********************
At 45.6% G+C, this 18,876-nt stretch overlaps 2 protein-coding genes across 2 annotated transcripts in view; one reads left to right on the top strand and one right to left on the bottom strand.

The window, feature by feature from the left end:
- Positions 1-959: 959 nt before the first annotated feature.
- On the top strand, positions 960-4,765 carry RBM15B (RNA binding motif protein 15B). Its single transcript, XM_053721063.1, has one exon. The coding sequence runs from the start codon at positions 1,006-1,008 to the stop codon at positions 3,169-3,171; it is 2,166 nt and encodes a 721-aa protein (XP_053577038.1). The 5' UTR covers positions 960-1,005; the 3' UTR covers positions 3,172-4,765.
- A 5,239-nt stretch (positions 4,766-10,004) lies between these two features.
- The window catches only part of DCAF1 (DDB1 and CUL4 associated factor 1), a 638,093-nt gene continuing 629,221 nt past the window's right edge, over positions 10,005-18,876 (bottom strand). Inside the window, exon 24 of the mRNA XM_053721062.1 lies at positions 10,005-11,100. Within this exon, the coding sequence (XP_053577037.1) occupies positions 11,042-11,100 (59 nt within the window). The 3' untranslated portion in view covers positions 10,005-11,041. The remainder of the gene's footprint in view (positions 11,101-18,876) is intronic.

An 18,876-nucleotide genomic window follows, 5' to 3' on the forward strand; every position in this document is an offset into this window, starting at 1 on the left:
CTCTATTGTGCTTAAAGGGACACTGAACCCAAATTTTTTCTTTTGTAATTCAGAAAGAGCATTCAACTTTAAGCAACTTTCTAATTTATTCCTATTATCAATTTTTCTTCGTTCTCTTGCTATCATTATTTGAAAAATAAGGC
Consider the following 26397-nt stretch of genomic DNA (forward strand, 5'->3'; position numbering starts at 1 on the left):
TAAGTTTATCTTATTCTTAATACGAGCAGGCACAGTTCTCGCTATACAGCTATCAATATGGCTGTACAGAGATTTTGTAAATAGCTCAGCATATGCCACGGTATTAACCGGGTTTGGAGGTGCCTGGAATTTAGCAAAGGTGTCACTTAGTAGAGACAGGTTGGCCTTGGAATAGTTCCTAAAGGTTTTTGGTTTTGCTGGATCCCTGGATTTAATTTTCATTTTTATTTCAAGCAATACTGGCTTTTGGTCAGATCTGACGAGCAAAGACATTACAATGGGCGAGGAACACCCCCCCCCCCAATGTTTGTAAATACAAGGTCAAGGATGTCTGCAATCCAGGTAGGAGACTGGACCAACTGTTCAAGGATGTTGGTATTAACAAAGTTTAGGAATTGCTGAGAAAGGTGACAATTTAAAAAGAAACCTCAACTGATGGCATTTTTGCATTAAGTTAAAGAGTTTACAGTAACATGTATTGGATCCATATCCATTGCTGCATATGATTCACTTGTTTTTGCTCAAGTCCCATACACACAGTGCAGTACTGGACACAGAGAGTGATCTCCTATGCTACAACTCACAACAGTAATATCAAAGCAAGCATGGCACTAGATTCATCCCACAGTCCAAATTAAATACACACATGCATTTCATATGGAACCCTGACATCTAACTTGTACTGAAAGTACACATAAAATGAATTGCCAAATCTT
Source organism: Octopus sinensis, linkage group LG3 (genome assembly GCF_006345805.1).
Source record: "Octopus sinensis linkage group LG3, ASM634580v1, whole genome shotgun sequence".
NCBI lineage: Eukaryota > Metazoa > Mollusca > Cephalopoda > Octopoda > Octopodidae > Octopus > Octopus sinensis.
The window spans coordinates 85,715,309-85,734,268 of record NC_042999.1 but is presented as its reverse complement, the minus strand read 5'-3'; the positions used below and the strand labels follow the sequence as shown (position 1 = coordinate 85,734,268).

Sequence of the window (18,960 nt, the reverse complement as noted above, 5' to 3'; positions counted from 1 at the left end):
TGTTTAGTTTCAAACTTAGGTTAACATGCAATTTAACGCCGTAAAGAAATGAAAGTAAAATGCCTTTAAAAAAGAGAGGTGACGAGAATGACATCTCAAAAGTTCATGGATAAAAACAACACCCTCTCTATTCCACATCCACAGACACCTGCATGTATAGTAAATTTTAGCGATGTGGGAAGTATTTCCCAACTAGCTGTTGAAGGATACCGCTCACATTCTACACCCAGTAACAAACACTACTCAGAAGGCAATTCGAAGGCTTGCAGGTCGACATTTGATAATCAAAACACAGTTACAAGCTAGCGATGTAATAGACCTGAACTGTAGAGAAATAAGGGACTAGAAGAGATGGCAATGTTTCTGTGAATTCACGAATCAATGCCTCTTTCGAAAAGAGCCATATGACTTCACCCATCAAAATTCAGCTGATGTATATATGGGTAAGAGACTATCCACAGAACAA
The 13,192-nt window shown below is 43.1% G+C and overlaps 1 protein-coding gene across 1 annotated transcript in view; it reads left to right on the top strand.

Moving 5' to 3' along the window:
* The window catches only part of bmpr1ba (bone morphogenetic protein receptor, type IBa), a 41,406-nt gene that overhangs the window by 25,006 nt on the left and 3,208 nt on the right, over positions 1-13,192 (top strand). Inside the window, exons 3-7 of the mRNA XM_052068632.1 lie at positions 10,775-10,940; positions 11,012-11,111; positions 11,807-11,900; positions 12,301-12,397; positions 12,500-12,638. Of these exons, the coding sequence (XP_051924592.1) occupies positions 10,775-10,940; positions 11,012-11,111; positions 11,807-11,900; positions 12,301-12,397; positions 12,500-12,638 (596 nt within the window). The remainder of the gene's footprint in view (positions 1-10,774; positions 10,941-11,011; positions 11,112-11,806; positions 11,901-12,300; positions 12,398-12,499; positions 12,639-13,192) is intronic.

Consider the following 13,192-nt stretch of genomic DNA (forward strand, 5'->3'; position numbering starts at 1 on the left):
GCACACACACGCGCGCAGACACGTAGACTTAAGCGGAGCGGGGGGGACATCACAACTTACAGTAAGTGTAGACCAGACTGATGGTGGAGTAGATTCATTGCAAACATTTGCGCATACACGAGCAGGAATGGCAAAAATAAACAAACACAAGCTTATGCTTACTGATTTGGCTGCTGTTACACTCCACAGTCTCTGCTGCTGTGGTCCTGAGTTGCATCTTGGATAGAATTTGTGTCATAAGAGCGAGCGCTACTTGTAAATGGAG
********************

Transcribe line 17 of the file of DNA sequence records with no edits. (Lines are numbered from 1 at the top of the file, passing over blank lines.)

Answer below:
The 13,192-nt window shown below is 43.1% G+C and overlaps 1 protein-coding gene across 1 annotated transcript in view; it reads left to right on the top strand.